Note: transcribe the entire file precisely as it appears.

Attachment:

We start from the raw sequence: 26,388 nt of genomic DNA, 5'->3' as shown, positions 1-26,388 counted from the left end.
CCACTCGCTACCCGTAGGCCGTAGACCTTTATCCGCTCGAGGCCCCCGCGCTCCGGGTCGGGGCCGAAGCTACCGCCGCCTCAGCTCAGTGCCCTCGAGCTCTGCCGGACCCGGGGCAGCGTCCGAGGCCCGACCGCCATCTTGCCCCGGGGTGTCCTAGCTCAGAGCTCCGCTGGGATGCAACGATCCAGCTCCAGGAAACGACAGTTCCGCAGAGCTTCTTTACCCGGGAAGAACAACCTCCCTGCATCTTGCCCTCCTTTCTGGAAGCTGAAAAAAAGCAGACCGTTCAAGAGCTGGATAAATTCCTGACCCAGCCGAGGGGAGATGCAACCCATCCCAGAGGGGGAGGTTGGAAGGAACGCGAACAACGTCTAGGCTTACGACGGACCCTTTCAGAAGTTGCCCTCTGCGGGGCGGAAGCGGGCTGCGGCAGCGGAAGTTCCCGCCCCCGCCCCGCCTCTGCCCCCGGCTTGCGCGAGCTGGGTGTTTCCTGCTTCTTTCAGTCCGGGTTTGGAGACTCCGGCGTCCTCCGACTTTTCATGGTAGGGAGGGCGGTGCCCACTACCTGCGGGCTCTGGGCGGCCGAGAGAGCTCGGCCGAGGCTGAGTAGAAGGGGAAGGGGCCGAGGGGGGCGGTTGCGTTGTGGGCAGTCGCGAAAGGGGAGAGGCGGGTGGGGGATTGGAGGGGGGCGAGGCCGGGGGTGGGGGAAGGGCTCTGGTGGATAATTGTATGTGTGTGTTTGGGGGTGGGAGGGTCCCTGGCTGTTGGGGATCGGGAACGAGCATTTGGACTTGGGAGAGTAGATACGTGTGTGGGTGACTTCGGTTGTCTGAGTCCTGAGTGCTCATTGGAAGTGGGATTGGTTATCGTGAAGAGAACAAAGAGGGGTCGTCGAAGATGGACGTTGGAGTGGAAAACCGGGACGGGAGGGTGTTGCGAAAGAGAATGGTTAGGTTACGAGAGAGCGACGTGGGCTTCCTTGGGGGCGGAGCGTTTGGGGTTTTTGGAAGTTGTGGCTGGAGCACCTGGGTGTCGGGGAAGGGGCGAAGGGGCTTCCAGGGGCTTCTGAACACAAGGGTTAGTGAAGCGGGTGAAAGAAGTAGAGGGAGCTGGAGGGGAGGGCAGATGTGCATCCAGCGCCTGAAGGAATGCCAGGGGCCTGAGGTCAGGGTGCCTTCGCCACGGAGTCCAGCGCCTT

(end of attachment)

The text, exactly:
We start from the raw sequence: 26,388 nt of genomic DNA, 5'->3' as shown, positions 1-26,388 counted from the left end.
CCACTCGCTACCCGTAGGCCGTAGACCTTTATCCGCTCGAGGCCCCCGCGCTCCGGGTCGGGGCCGAAGCTACCGCCGCCTCAGCTCAGTGCCCTCGAGCTCTGCCGGACCCGGGGCAGCGTCCGAGGCCCGACCGCCATCTTGCCCCGGGGTGTCCTAGCTCAGAGCTCCGCTGGGATGCAACGATCCAGCTCCAGGAAACGACAGTTCCGCAGAGCTTCTTTACCCGGGAAGAACAACCTCCCTGCATCTTGCCCTCCTTTCTGGAAGCTGAAAAAAAGCAGACCGTTCAAGAGCTGGATAAATTCCTGACCCAGCCGAGGGGAGATGCAACCCATCCCAGAGGGGGAGGTTGGAAGGAACGCGAACAACGTCTAGGCTTACGACGGACCCTTTCAGAAGTTGCCCTCTGCGGGGCGGAAGCGGGCTGCGGCAGCGGAAGTTCCCGCCCCCGCCCCGCCTCTGCCCCCGGCTTGCGCGAGCTGGGTGTTTCCTGCTTCTTTCAGTCCGGGTTTGGAGACTCCGGCGTCCTCCGACTTTTCATGGTAGGGAGGGCGGTGCCCACTACCTGCGGGCTCTGGGCGGCCGAGAGAGCTCGGCCGAGGCTGAGTAGAAGGGGAAGGGGCCGAGGGGGGCGGTTGCGTTGTGGGCAGTCGCGAAAGGGGAGAGGCGGGTGGGGGATTGGAGGGGGGCGAGGCCGGGGGTGGGGGAAGGGCTCTGGTGGATAATTGTATGTGTGTGTTTGGGGGTGGGAGGGTCCCTGGCTGTTGGGGATCGGGAACGAGCATTTGGACTTGGGAGAGTAGATACGTGTGTGGGTGACTTCGGTTGTCTGAGTCCTGAGTGCTCATTGGAAGTGGGATTGGTTATCGTGAAGAGAACAAAGAGGGGTCGTCGAAGATGGACGTTGGAGTGGAAAACCGGGACGGGAGGGTGTTGCGAAAGAGAATGGTTAGGTTACGAGAGAGCGACGTGGGCTTCCTTGGGGGCGGAGCGTTTGGGGTTTTTGGAAGTTGTGGCTGGAGCACCTGGGTGTCGGGGAAGGGGCGAAGGGGCTTCCAGGGGCTTCTGAACACAAGGGTTAGTGAAGCGGGTGAAAGAAGTAGAGGGAGCTGGAGGGGAGGGCAGATGTGCATCCAGCGCCTGAAGGAATGCCAGGGGCCTGAGGTCAGGGTGCCTTCGCCACGGAGTCCAGCGCCTT